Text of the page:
Poultry producers struggle to get planning permission

Securing planning permission for new poultry sheds is an increasing challenge, with objectors becoming more sophisticated and planning committees more hard-nosed.

Would-be applicants, be they broiler growers, turkey farmers, pullet rearers or egg producers, therefore need to pay careful attention to process, ensuring every box is ticked before submitting an application, says planning consultant Ian Pick of Ian Pick Associates.

And even then they should be prepared for rejection and the need to go to appeal.

“The first step is to arrange for a site visit by your consultant to assess the project’s suitability,” he advises. “This is so that he or she can check for things like landscape impacts, whether the Environment Agency and the Highways Agency are likely to be happy and what the effects on neighbours might be.”

Assessing the project’s compliance with IPPC requirements is absolutely critical, he adds. “The two sectors – planning and IPPC – don’t really talk to each other. It is quite possible to get planning permission for a poultry unit and then fail to get an IPPC permit. If you spend £50,000 on your planning application, but don’t get a permit to operate it, that’s a very expensive problem.”

Most applications for broiler expansions will also need an Environmental Impact Assessment – a statutory requirement for any unit with over 85,000 birds. This involves detailed assessments of noise, odour, ammonia, ecology, transport, drainage, flood risk and landscape impact.

“As long as your detailed assessments for the Environmental Impact Assessment section comply with the permitting requirements, especially in terms of meeting set thresholds for ammonia and odour, your planning application has a good chance of success.”

Common problems with planning applications

  • Lack of understanding about poultry farming.
  • Inconsistent approach by local planning authorities.
  • Public opposition and internet-based campaigns.
  • Local politics.

The impact on neighbours is also essential to assess, though Mr Pick advises that the old 400m rule, which limited the distance new sheds had to be from neighbours, has been waived in new planning rules. “You just have to demonstrate that your proposal will be acceptable in terms of residential amenity.”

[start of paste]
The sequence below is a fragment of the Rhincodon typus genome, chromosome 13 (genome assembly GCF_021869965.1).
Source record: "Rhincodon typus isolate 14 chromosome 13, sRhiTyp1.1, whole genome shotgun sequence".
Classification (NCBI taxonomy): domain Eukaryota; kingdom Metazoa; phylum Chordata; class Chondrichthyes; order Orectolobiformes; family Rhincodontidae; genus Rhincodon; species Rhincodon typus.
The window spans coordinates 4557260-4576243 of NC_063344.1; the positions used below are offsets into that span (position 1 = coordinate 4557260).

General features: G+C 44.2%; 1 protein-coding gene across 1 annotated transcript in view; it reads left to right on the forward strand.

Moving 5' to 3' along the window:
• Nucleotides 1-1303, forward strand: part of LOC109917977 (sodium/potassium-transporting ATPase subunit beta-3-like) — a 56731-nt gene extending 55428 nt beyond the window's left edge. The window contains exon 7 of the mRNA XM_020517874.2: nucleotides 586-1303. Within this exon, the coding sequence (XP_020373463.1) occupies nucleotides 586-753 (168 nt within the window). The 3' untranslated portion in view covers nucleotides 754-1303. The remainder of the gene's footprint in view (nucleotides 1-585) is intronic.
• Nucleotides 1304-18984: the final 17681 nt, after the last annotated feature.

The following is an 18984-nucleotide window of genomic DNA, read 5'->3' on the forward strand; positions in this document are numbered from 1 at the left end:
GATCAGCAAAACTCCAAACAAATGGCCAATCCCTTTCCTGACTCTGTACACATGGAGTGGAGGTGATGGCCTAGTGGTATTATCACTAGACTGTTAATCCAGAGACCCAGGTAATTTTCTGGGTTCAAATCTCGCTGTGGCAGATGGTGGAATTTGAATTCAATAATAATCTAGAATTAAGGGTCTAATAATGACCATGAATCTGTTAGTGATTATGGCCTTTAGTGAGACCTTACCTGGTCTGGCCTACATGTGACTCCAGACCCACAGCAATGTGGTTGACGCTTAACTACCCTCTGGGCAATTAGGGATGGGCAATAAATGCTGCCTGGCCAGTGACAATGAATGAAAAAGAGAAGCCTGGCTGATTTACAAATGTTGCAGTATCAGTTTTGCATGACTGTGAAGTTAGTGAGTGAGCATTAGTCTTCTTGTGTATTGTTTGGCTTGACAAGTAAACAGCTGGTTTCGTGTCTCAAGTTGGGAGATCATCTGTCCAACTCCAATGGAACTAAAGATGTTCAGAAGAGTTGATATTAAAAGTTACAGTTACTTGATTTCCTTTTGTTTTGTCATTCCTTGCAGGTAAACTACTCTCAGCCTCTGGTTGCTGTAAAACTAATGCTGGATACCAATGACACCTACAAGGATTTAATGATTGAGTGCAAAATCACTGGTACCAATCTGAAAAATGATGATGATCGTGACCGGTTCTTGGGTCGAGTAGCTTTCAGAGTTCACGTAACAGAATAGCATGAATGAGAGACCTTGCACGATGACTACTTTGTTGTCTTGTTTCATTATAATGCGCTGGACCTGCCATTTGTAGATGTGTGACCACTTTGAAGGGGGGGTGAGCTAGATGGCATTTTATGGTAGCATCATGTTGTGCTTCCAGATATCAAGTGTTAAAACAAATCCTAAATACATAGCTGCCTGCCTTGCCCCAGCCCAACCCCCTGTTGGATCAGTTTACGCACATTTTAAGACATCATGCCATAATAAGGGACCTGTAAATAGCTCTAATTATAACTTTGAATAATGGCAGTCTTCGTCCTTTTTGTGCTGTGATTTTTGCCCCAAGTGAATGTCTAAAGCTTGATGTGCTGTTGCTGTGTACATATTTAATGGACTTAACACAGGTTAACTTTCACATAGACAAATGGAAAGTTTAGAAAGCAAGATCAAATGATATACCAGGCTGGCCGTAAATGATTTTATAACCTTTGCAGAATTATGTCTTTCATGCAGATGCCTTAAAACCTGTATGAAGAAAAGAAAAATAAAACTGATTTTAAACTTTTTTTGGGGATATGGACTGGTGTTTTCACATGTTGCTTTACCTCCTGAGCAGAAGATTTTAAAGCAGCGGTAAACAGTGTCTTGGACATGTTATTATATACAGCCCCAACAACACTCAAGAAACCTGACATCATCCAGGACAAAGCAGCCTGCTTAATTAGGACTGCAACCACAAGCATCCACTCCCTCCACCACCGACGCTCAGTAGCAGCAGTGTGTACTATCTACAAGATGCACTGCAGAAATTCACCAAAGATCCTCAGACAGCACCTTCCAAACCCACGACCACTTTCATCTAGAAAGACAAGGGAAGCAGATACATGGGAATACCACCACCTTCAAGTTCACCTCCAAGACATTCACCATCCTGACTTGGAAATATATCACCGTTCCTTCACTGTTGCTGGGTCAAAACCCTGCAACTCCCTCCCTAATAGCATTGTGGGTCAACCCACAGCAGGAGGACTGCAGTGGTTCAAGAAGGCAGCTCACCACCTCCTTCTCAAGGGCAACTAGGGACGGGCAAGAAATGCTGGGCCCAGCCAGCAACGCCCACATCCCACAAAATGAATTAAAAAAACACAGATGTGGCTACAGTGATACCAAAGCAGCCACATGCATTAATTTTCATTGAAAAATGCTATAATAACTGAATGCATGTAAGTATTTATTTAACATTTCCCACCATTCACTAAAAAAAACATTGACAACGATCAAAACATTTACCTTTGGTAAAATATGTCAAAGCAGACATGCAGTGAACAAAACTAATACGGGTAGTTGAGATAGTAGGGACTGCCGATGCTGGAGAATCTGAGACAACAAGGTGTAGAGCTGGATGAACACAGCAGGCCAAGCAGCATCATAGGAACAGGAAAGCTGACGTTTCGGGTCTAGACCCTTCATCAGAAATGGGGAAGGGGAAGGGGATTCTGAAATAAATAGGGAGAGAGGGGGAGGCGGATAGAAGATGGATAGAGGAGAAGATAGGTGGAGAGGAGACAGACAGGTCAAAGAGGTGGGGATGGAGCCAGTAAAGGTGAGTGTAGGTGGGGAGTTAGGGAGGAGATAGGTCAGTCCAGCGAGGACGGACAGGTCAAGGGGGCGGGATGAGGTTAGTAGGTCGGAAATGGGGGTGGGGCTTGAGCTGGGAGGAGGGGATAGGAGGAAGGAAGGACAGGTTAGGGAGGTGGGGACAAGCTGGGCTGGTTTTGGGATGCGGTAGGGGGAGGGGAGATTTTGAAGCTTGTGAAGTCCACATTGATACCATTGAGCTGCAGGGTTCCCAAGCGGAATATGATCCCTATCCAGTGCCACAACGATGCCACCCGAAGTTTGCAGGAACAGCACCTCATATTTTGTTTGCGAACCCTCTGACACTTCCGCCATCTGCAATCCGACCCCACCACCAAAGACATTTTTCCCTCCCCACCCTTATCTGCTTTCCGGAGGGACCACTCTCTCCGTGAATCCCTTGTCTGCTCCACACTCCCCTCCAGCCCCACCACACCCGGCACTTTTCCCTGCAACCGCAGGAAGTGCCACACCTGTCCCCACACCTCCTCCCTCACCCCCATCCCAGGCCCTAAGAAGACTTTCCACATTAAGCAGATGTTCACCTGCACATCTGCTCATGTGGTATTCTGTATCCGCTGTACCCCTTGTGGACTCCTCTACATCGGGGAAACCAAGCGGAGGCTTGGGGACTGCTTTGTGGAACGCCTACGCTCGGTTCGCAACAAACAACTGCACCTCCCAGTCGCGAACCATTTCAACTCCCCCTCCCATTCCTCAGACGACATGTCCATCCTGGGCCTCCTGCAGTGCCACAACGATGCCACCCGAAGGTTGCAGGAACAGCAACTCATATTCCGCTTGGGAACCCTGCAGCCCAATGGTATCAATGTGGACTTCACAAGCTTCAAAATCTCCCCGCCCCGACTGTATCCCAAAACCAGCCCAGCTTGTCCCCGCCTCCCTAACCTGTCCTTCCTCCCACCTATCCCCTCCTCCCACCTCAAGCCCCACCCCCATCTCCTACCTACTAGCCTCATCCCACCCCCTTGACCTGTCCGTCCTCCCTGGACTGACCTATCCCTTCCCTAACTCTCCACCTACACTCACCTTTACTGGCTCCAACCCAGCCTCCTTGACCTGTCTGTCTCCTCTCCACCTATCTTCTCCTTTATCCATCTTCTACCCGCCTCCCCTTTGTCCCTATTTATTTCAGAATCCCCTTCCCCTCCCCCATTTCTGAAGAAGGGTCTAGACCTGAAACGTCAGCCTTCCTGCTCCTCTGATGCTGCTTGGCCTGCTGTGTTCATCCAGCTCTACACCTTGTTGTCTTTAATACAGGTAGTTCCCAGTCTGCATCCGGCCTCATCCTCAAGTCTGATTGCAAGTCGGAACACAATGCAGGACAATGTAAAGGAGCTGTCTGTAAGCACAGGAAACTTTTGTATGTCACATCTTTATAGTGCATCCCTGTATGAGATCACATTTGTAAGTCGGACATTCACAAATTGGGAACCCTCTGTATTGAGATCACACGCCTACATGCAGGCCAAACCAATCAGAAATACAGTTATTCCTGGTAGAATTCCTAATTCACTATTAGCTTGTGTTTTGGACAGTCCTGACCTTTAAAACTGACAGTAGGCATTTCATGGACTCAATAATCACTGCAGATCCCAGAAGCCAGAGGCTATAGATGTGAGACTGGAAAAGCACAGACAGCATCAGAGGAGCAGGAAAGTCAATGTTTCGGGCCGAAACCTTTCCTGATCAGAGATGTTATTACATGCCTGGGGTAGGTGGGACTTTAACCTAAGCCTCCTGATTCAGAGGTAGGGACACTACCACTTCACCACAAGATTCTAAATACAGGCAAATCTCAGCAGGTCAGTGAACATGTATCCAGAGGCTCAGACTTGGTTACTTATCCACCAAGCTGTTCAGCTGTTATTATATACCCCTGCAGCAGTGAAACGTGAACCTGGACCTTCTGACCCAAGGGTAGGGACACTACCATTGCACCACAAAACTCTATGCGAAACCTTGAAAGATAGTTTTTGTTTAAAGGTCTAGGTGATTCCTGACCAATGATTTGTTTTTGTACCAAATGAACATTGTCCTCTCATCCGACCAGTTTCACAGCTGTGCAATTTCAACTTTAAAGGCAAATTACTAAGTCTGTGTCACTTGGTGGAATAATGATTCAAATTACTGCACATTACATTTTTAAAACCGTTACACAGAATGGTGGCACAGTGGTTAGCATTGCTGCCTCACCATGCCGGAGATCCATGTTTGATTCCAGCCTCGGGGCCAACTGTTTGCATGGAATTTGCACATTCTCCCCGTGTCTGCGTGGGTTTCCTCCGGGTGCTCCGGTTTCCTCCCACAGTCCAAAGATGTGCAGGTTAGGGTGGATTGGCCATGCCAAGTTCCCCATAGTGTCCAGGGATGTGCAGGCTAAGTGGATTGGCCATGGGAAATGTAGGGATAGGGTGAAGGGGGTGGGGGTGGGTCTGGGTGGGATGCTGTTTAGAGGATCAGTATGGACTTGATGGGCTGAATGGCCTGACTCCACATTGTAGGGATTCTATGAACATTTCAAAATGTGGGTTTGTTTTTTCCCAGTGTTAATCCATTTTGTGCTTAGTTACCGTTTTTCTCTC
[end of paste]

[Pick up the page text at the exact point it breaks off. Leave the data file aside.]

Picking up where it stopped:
It will also be necessary to discuss the plans with the Local Highway Authority to get approval for any impacts on local transport.

“The best approach is to try to agree as many of the aspects of the planning application as possible with the statutory consultees prior to submission,” says Mr Pick.

Common problems

Once all this has been done, it is time to make the planning submission.

“This is where the fun begins. With these sorts of planning applications we are getting more and more problems with lack of understanding from the planning authorities, inconsistent approaches and adverse public reaction.”

Mr Pick highlights a number of recent applications he has made, including one for a broiler unit in the Midlands, where everything had been agreed with the relevant bodies prior to submission. “Once the application went in, a resident’s action group was formed and significant numbers of objections were received from local residents, the vegetarian and vegan societies and an animal rights lobby.

“We ended up walking into a planning committee with over 6,000 objections for what was literally just two broiler sheds. We had complied with all the requirements, yet the planning committee voted to refuse the application by 12 votes to nil.”

A subsequent appeal was successful, but it added on a substantial amount of time and cost to the process.

In another case in Wales, about 260 people objected and the committee narrowly voted to refuse the application, contrary to the planning officer’s recommendation. The committee then spent a considerable time deciding what reasons for refusal to place on the decision notice.

“There were no statutory objections to the scheme from any of the consultees. We ended up with some very thin reasons for refusal relating to listed buildings, landscape impact and tourism.”

Again, the case went to appeal and the planning committee has since withdrawn its reasons for objection.

Online objections

According to Mr Pick, internet-based campaigns are a growing problem.

He also points to regionalisation, with some parts of the country worse than others in terms of the effectiveness of objectors and the attitudes of planning committees.

There is also a problem with individual processors looking to expand and take on new units within a 50-mile radius of their factories. Objectors are getting wise to this and, once one application has a campaign running against it, it is relatively easy for other groups to piggy-back on this and share their tactics.

Despite all this, Mr Pick points out that 70% of applications do go through with little fuss.

How to maximise your chances of success

  • Use a planning consultant with relevant experience
  • Agree as much as possible with the statutory consultees before submission
  • Review consultation responses online regularly and respond as required
  • Attend the planning committee to present your case


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